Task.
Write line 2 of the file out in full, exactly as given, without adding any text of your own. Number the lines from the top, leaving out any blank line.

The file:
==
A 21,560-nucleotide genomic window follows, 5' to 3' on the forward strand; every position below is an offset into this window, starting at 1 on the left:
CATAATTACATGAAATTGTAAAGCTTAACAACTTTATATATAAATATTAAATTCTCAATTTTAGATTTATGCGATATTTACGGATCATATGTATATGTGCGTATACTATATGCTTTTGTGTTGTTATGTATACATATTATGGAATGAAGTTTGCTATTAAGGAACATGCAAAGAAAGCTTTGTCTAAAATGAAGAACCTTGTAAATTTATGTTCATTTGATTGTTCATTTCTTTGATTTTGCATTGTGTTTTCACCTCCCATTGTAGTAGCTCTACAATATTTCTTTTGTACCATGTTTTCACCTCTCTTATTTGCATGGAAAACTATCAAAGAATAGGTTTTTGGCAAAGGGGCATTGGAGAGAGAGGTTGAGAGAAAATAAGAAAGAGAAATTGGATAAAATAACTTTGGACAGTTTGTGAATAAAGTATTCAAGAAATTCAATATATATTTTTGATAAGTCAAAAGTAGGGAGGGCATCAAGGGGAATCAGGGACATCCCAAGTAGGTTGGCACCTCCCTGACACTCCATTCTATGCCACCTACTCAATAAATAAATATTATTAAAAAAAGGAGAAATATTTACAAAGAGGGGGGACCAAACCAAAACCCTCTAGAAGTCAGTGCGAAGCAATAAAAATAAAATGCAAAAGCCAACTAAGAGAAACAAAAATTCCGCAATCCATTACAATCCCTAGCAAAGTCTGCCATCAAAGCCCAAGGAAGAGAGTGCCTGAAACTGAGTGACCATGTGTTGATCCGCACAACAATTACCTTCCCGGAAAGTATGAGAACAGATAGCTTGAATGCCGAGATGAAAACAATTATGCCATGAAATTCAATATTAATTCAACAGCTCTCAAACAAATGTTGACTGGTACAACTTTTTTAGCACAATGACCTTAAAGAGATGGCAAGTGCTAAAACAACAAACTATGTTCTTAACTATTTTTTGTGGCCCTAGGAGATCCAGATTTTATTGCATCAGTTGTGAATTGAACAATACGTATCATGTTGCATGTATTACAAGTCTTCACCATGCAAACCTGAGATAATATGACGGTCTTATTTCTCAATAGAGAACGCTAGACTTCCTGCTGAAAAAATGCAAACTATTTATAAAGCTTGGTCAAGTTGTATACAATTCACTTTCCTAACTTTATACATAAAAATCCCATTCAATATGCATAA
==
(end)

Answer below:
CATAATTACATGAAATTGTAAAGCTTAACAACTTTATATATAAATATTAAATTCTCAATTTTAGATTTATGCGATATTTACGGATCATATGTATATGTGCGTATACTATATGCTTTTGTGTTGTTATGTATACATATTATGGAATGAAGTTTGCTATTAAGGAACATGCAAAGAAAGCTTTGTCTAAAATGAAGAACCTTGTAAATTTATGTTCATTTGATTGTTCATTTCTTTGATTTTGCATTGTGTTTTCACCTCCCATTGTAGTAGCTCTACAATATTTCTTTTGTACCATGTTTTCACCTCTCTTATTTGCATGGAAAACTATCAAAGAATAGGTTTTTGGCAAAGGGGCATTGGAGAGAGAGGTTGAGAGAAAATAAGAAAGAGAAATTGGATAAAATAACTTTGGACAGTTTGTGAATAAAGTATTCAAGAAATTCAATATATATTTTTGATAAGTCAAAAGTAGGGAGGGCATCAAGGGGAATCAGGGACATCCCAAGTAGGTTGGCACCTCCCTGACACTCCATTCTATGCCACCTACTCAATAAATAAATATTATTAAAAAAAGGAGAAATATTTACAAAGAGGGGGGACCAAACCAAAACCCTCTAGAAGTCAGTGCGAAGCAATAAAAATAAAATGCAAAAGCCAACTAAGAGAAACAAAAATTCCGCAATCCATTACAATCCCTAGCAAAGTCTGCCATCAAAGCCCAAGGAAGAGAGTGCCTGAAACTGAGTGACCATGTGTTGATCCGCACAACAATTACCTTCCCGGAAAGTATGAGAACAGATAGCTTGAATGCCGAGATGAAAACAATTATGCCATGAAATTCAATATTAATTCAACAGCTCTCAAACAAATGTTGACTGGTACAACTTTTTTAGCACAATGACCTTAAAGAGATGGCAAGTGCTAAAACAACAAACTATGTTCTTAACTATTTTTTGTGGCCCTAGGAGATCCAGATTTTATTGCATCAGTTGTGAATTGAACAATACGTATCATGTTGCATGTATTACAAGTCTTCACCATGCAAACCTGAGATAATATGACGGTCTTATTTCTCAATAGAGAACGCTAGACTTCCTGCTGAAAAAATGCAAACTATTTATAAAGCTTGGTCAAGTTGTATACAATTCACTTTCCTAACTTTATACATAAAAATCCCATTCAATATGCATAA